And so we are left with—what, exactly? To find a coherent way forward in Brothers, we must listen to the voice of Zossima, the Russian monk whose tale follows the Grand Inquisitor. For Zossima, life, even with its inherent imperfections, is always sanctified, and we recover meaning in loving one another and the creation as best we can. To return to Eliot, what do we live for, Middlemarch’s Dorothea asks, but to make life less difficult for one another? Zossima’s version of this truth is more verbose (he is Russian, remember) but strikes the same note: “If you love everything, you will perceive the divine mystery in things. Once you perceive it, you will begin to comprehend it better every day. And you will come at last to love the whole world with an all-embracing love.”

    In Moscow, Clinton closed her remarks on Dostoyevsky with a Zossima-like call to community—not a gooey or gauzy call, but a practical one—for if the Grand Inquisitor brilliantly laid out the problem of existence, Zossima at least offers a partial solution, one in keeping with the spirit of the words attributed to Wesley. “The final thing that I would leave you with is that we have to be open because we live in such a world today that we have no choice,” Clinton told the audience. “I really do have a strong sense of what the world will look like if we work together and what it will look like if we don’t. . . . I choose a different future.” That future, Clinton said, begins with this common conviction: “one of the greatest responsibilities that we have as human beings is to open ourselves up to the possibility that we could be wrong and to learn from the experiences of those who have very different world views, so that you can better understand them, but also understand yourself.” That future is now our present.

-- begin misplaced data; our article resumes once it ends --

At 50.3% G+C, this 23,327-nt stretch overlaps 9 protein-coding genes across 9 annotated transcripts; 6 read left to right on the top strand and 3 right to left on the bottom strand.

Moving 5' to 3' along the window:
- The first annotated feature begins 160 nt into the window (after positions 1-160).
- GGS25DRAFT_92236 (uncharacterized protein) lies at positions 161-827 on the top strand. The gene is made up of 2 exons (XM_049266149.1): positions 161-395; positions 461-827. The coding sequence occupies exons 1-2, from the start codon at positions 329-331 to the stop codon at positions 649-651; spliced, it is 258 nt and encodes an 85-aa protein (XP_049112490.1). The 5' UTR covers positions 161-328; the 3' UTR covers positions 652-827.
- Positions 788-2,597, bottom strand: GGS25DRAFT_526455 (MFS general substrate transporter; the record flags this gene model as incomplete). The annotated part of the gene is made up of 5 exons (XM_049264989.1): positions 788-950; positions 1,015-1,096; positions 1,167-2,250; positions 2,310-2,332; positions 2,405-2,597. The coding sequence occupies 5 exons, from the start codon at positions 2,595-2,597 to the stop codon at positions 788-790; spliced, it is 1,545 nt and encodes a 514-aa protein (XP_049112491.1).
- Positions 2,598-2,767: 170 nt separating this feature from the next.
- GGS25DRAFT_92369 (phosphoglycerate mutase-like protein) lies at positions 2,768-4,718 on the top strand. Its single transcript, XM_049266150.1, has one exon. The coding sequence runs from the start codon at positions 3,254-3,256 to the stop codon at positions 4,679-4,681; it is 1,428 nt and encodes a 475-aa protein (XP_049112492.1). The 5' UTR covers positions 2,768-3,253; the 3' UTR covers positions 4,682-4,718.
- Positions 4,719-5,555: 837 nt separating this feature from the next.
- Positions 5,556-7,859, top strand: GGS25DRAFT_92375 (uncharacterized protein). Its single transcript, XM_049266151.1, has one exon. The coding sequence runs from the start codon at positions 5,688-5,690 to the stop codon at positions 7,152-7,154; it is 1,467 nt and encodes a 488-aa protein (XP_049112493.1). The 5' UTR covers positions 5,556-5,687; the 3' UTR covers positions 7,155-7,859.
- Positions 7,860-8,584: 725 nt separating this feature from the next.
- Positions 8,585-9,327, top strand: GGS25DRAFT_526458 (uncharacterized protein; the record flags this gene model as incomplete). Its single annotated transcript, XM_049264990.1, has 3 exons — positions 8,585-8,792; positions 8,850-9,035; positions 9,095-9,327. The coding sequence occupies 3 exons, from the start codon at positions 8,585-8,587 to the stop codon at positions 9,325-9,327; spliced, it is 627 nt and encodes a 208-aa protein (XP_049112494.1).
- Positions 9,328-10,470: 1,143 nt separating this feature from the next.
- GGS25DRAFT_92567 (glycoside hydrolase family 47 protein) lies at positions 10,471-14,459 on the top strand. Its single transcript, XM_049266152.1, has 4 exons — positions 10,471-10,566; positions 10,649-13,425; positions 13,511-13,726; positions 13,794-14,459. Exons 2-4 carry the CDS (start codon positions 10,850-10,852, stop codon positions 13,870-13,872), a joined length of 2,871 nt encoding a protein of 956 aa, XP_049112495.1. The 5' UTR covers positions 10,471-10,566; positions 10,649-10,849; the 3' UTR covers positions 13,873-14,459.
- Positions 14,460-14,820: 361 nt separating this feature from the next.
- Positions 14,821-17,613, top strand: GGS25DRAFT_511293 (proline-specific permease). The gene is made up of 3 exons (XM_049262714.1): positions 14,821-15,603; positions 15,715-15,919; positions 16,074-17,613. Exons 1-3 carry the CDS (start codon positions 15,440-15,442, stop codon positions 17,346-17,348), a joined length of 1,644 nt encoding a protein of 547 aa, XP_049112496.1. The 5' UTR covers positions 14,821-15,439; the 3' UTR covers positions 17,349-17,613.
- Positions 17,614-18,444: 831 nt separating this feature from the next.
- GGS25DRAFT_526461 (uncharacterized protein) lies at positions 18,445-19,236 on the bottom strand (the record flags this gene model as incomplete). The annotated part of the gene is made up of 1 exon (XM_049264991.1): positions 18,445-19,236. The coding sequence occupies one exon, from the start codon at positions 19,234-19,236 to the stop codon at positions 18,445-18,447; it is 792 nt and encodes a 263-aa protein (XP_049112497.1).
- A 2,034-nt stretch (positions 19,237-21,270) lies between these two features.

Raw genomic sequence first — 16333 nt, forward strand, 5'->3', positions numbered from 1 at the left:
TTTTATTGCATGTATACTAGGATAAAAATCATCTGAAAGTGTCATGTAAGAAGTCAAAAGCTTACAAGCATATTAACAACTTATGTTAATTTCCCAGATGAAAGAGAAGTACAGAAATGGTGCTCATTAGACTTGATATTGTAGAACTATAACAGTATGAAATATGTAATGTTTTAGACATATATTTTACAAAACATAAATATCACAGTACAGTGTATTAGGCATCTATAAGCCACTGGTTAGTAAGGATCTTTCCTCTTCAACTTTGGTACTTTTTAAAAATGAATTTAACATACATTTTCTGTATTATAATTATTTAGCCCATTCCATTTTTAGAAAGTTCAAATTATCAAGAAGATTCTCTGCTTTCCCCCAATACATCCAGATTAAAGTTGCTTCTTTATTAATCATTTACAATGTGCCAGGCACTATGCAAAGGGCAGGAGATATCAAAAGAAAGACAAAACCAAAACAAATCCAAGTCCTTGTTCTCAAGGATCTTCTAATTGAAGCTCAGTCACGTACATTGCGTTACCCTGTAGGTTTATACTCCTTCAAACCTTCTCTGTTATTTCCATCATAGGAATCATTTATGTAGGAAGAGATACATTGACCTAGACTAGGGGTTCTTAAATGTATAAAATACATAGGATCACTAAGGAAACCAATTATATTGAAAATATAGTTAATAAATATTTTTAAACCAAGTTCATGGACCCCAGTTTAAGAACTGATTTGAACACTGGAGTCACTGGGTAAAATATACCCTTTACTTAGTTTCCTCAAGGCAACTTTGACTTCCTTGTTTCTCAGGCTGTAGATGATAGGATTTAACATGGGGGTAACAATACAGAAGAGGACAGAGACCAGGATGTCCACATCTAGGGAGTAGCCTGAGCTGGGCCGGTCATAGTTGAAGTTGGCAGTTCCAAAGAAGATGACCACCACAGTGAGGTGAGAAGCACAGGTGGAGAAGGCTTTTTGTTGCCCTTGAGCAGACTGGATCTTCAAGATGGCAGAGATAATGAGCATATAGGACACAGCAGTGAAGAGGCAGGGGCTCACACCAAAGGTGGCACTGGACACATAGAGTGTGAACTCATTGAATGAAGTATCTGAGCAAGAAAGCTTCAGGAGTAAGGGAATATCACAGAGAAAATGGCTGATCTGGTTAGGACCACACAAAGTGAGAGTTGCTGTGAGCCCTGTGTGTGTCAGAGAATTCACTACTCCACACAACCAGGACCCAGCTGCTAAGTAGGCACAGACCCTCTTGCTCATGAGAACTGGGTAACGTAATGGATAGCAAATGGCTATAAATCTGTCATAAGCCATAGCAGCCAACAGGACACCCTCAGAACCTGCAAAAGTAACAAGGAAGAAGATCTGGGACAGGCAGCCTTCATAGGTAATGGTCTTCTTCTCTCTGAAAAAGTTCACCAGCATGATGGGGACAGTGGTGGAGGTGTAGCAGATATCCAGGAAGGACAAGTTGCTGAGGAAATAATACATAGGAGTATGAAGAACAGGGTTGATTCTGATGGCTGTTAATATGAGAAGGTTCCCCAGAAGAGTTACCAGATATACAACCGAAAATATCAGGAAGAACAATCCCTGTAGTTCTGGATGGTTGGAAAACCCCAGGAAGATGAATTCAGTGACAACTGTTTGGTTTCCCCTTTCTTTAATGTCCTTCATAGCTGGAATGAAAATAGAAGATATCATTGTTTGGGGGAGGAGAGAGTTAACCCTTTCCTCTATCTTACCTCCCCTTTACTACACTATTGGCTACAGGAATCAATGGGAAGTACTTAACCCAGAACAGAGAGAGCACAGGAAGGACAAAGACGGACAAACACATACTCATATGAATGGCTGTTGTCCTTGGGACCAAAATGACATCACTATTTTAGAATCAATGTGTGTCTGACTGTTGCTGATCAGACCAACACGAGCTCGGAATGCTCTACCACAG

Jon Meacham, a biographer, teaches at Vanderbilt and at The University of the South. He lives in Nashville.